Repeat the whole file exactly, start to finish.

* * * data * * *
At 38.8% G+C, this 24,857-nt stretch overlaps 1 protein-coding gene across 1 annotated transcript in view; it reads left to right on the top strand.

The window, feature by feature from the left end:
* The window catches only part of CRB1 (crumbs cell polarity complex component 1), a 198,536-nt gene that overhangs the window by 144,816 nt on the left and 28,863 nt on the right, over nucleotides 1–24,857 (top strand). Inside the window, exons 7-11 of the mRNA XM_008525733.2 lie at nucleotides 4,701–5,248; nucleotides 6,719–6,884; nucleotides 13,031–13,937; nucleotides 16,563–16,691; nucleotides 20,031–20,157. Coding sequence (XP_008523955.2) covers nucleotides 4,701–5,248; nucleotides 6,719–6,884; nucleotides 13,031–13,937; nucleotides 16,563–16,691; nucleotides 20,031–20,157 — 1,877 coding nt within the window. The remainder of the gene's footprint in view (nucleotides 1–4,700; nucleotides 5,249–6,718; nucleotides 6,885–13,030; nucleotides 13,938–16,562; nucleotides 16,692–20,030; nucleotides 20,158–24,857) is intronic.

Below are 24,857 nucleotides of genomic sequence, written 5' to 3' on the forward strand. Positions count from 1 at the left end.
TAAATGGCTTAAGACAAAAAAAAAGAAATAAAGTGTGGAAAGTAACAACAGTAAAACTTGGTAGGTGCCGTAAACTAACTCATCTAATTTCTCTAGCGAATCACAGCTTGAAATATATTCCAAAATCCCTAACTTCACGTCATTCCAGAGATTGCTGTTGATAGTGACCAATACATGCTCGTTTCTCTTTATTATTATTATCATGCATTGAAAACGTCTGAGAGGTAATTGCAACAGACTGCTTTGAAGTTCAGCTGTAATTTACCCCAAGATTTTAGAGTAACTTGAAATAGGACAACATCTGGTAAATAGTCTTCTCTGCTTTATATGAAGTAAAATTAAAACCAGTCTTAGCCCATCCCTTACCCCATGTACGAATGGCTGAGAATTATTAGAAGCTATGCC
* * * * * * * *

At 38.8% G+C, this 24,857-nt stretch overlaps 1 protein-coding gene across 1 annotated transcript in view; it reads left to right on the top strand.

The window, feature by feature from the left end:
* The window catches only part of CRB1 (crumbs cell polarity complex component 1), a 198,536-nt gene that overhangs the window by 144,816 nt on the left and 28,863 nt on the right, over nucleotides 1–24,857 (top strand). Inside the window, exons 7-11 of the mRNA XM_008525733.2 lie at nucleotides 4,701–5,248; nucleotides 6,719–6,884; nucleotides 13,031–13,937; nucleotides 16,563–16,691; nucleotides 20,031–20,157. Coding sequence (XP_008523955.2) covers nucleotides 4,701–5,248; nucleotides 6,719–6,884; nucleotides 13,031–13,937; nucleotides 16,563–16,691; nucleotides 20,031–20,157 — 1,877 coding nt within the window. The remainder of the gene's footprint in view (nucleotides 1–4,700; nucleotides 5,249–6,718; nucleotides 6,885–13,030; nucleotides 13,938–16,562; nucleotides 16,692–20,030; nucleotides 20,158–24,857) is intronic.

Below are 24,857 nucleotides of genomic sequence, written 5' to 3' on the forward strand. Positions count from 1 at the left end.
TAAATGGCTTAAGACAAAAAAAAAGAAATAAAGTGTGGAAAGTAACAACAGTAAAACTTGGTAGGTGCCGTAAACTAACTCATCTAATTTCTCTAGCGAATCACAGCTTGAAATATATTCCAAAATCCCTAACTTCACGTCATTCCAGAGATTGCTGTTGATAGTGACCAATACATGCTCGTTTCTCTTTATTATTATTATCATGCATTGAAAACGTCTGAGAGGTAATTGCAACAGACTGCTTTGAAGTTCAGCTGTAATTTACCCCAAGATTTTAGAGTAACTTGAAATAGGACAACATCTGGTAAATAGTCTTCTCTGCTTTATATGAAGTAAAATTAAAACCAGTCTTAGCCCATCCCTTACCCCATGTACGAATGGCTGAGAATTATTAGAAGCTATGCC